A leading science and technology group has announced plans to link local PhD students with international industry experts to boost their skills and global networks in areas like health, agriculture and renewable energy.
Under a partnership with government funded medtech growth centre MTPConnect, the Australian Academy of Technology and Engineering (ATSE) will integrate international mentoring into its industry engagement initiative, which has until now focused on linking students with Australian experts.
A pilot program will see five PhD students paired up with international experts from North America, the UK and Switzerland to develop their understanding of the global and domestic STEM environment and international career pathways.
“ATSE is proud to create this opportunity for Australia’s future STEM leaders to learn about international operating environments and promote inter-cultural competence, global awareness, and understanding,” ATSE chief executive Kylie Walker said.
The new program is being integrated with ATSE’s flagship industry engagement initiative, Industry Mentoring Network in STEM (IMIS)
“By connecting IMNIS mentees with international mentors, we’re providing a unique industry engagement and professional development experience,” Ms Walker said.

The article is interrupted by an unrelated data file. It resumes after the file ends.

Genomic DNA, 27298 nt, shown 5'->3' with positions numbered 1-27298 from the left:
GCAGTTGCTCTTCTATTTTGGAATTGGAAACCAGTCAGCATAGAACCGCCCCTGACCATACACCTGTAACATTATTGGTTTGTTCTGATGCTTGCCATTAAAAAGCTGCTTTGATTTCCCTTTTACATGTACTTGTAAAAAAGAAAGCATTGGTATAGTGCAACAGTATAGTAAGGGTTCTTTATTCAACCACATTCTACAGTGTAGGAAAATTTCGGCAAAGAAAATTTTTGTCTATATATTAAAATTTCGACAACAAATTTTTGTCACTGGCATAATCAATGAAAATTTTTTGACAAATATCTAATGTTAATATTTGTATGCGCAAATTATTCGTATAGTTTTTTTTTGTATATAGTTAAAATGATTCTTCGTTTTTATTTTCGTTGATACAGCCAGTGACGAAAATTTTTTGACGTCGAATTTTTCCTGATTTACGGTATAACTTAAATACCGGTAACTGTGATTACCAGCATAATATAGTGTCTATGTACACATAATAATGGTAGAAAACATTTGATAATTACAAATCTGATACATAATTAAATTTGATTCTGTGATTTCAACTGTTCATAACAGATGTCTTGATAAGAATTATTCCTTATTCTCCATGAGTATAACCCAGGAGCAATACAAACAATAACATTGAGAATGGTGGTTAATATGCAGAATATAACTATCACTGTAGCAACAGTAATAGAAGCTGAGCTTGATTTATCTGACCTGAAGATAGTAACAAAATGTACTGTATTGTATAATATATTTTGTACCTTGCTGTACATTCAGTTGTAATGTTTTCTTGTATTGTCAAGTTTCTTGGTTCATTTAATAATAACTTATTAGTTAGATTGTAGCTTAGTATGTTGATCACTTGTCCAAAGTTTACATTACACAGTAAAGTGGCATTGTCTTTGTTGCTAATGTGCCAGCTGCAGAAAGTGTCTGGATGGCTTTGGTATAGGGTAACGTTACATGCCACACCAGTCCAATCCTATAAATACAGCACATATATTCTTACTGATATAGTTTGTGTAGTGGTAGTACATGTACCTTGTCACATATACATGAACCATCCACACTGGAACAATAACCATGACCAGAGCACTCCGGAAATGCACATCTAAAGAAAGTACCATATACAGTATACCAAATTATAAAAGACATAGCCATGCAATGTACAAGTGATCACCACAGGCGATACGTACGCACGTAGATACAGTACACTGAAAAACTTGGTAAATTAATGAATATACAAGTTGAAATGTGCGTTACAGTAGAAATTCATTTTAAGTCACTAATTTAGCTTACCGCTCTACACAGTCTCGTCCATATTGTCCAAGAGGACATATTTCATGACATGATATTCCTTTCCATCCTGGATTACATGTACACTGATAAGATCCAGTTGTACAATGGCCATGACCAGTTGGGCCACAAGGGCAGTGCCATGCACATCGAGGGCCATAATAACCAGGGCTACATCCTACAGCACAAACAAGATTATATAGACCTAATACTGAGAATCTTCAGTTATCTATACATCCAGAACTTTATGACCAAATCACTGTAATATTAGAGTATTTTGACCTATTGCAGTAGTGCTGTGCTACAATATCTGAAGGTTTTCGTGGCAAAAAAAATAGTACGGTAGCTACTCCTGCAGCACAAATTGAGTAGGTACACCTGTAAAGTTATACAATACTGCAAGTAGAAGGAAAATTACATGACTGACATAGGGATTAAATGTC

The peak body is partnering with health ad biotech industry growth centre MTPConnect to forge the connections through its Researcher Exchange and Development in Industry initiative, a federally funded four-year, $20 million skill development and workforce training program which launched last year
ATSE launched its IMNIS program in 2015, offering industry mentors to PhD students in Australian universities. Over a year, mentors and mentees meet each month to develop professional skills and attributes for the STEM ecosystem.
Mentors volunteer their time while mentees are selected through a competitive process.
Under the global expansion, five students and mentors have been selected.
The mentees are:
- Meysam Khodaparast Afarmajani, La Trobe University. Meysam’s PhD project is ”rapid in-field detection of pathogens in wastewater”.
- Joanne Coyle, Monash University. Joanne’s PhD research explores “liquid-liquid phase separation (LLPS)”. Her PhD focuses on advancing current methods that are used to study phase separation, and in creating novel methods to explore this multidisciplinary topic.
- Joao Mendes, RMIT University. Joao’s research is focused on solar energy.
- M Arifur Rahman, University of Queensland. Arif is examining the immunopathology of mucosal tissues during chronic inflammatory and infectious diseases.
- Devi Jenika, University of Melbourne. Devi’s PhD investigates the potential of nanoparticles as vaccine carriers.
Their mentors are:
- Dr Michael Zalunardo – genetic sciences senior district manager, North America, with Thermo Fisher Scientific
- Dr Linda Somerville – consultant for the UK Govt Innovation Agency (Innovate UK).
- Dr Despina Anastasiou – global marketing director, growth platforms with Dow Europe GmbH
- Dr James Rush – global director, new products with Novartis Pharmaceuticals AG in Switzerland.
- Professor Bobby Gaspar – chief executive officer of Orchard Therapeutics in the UK.
Do you know more? Contact James Riley via Email.